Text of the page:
Delightful Dulary Arrives At The Elephant Sanctuary by Kate Elliott

Elephant photos and ele-diary entry used with kind permission of The Elephant Sanctuary in Tennessee.

***image2***We are honored to share our lives with each and every elephant that arrives at The Elephant Sanctuary in Tennessee. Most arrive with painful physical and emotional scars, and each soon learns that we are will care for them in the deepest most loving ways.

Our most recent arrival, Dulary, a 43-year old Asian elephant from the Philadelphia Zoo is a healthy confident elephant. She was deeply loved at the Zoo, and is blooming each day as she discovers all the delights of her new home at the Sanctuary.

On April 30, Dulary surprised everyone by walking right into the Sanctuary transport trailer, which had been parked in her yard at the Zoo. Her journey began the very next day, and ended with an excited crowd of journalists and new herd sisters waiting as Dulary’s trailer pulled into the Sanctuary Asian Elephant Habitat on May 1. Tarra, the Sanctuary’s first resident, was beside herself with excitement when she saw the truck; she spun and barked her delight. Luckily this was captured on camera in the Dulary Arrives video . It is always a very emotional moment when the trailer is put into place, Scott Blais and Carol Buckley, pull open the door, and we anxiously await that first glimpse…..and there she was… the great beauty Dulary. Confident and curious, she put one foot on the ramp….and there she stayed.

***image1***Over four hours later, and having shifted to the back of the trailer, it was finally Tarra that Dulary followed out of the trailer. Why so long?

It is important to remember that the Dulary’s decision to get IN the trailer was the first choice she had made in decades. Once in, the choice to get out was hers, and what would await her when she did alight? Tarra must have given her the reassurance she needed.

One of the most moving moments of the day was just before she finally got out of the trailer. The few camera crews who remained and I were just at the edge of an elephant stall, our cameras fixed on Dulary, who had two front feet planted firmly on the truck ramp. Just to our left, in the adjacent stall, three of the most beautiful gigantic elephant heads pressed themselves close, as if their determined excitement would help Dulary.

***image5***Misty, Delhi and Tarra, eyes big, waiting for their new sister to come close.

Following a mighty Misty trumpet of excitement and encouragement, Tarra made her move and Dulary joined the herd.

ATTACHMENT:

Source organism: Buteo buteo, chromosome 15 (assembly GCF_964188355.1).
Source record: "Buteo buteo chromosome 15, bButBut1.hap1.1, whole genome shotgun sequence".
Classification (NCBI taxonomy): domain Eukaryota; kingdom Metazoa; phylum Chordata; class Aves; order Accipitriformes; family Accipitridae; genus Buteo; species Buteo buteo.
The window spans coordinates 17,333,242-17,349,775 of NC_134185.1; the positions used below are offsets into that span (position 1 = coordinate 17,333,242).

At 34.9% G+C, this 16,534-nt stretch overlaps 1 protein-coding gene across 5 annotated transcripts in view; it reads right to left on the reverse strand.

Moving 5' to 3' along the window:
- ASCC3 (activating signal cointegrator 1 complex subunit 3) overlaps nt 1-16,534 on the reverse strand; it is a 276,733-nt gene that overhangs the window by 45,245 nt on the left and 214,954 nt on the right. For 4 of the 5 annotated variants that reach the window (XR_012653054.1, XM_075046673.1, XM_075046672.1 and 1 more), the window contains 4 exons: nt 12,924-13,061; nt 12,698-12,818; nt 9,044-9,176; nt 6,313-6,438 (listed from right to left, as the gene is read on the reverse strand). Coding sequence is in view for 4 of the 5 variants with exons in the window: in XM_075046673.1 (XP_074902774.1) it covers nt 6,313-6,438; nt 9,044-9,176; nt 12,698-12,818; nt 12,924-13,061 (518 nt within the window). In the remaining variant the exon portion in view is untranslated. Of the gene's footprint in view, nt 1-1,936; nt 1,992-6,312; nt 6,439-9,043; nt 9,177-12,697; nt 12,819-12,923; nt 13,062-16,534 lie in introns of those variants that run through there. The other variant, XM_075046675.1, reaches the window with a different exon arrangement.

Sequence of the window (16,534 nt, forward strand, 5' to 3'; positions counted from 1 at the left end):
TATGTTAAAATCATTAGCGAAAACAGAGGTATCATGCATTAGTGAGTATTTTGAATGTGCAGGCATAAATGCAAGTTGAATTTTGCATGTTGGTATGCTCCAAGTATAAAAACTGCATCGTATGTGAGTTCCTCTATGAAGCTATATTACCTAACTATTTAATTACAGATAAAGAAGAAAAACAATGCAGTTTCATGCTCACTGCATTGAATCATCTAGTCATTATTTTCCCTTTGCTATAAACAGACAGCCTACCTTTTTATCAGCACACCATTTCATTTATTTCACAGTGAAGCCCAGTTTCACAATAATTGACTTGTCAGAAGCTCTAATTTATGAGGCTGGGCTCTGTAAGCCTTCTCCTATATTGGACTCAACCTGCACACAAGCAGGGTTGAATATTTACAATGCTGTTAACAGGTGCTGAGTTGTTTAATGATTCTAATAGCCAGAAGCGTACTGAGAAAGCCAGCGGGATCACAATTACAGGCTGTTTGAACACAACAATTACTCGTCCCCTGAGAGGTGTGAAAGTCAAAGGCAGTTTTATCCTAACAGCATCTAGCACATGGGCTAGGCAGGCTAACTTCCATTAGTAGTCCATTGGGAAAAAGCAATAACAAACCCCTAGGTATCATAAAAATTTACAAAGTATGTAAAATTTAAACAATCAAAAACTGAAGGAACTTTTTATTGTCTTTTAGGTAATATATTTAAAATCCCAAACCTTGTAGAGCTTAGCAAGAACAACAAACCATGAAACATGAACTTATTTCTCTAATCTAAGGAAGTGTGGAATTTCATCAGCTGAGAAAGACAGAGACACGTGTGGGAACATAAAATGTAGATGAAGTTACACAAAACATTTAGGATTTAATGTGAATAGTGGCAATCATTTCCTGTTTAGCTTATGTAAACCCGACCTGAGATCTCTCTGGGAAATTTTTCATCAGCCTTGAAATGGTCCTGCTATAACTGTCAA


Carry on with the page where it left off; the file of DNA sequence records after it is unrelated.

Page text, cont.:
Over the next 24 hours she was quickly embraced by her best new friends, Misty and Delhi, and finally Sissy and Winkie. Dulary became the center of a rotating elephant sandwich.

Exactly one month after Dulary’s arrival the ele diary recounts:

Today is the day we have been waiting for; Dulary finally demonstrated that she wanted to interact with her caregivers in a respectful way. When Scott approached the corral, Misty and Dulary walked right up. Misty was her usual animated, vocal self and to Scott’s sheer joy, Dulary gently placed her head against the bars, stuck her flapping ear through the opening, dropped her head down in a submissive posture and began to talk. This is exactly what we have been waiting for, for Dulary to demonstrate that she wants to interact in a respectful manner with her caregivers. This is a day to celebrate!

***image4***It was a lifetime milestone for me to work behind the scenes to orchestrate an elephant arrival. Permits, hotel reservations, new web pages, itineraries, and lots and lots of other

endless details. Teams of volunteers cleaned and touched up every corner of the barn, plants were mulched, as we poured all our love into each task. One late evening, Carol and I were mulching, Scott was sawing, and caregivers were lovingly preparing Dulary’s stall. Misty, the walking embodiment of joy and fun, angled her self in the night yard her eyes following Scott and Carol’s every move. The only sounds were the saw, the clank of the shovel, and Misty’s delighted squeaks as she watched the preparations. Misty loved the company and the knowledge of what we were preparing for!

It all became very real when the truck driver picked up the Sanctuary custom elephant trailer and drove off to Philadelphia, leaving a red muddy tire track trail of Tennessee dirt. Excitement built as the large trailer got stuck in the Zoo’s muddy yard, and our cell phone calls were full of excited voices in the background who were towing out the trailer! Scott flew to Philadelphia the next day and I was awakened very early Monday morning by Carol, Dulary is on her way!!!!

2006 was a year of great joy and sadness for The Sanctuary; the tremendous accomplishment of finally rescuing the eight former Hawthorn elephants, and the devastating loss of our beloved caregiver Joanna and our long time elephant resident Jenny. The joy felt in the Asian habitat with Dulary’s arrival was a healing love, and both elephants and staff welcomed the ability to give our love unconditionally to Dulary.

***image3***At this writing a pond is being dug for Dulary. Knowing her great love of the water we are not waiting for her to discover the 25-acre lake, which is located quite a distance from the barn. Dulary is comfortable and discovering Sanctuary life at her own pace, so, we will bring the water to her! Dulary is melting into herd life, and enjoying a natural habitat life; the least that every captive elephant should have.

In the last two weeks two captive elephants in zoos were euthanized and six year old baby Hansa in Seattle also died. Every elephant remaining in zoo and circus needs our attention and our determination to change their future.

by Kate Elliott
Kate Elliott is Managing Director of The Elephant Sanctuary in Tennessee.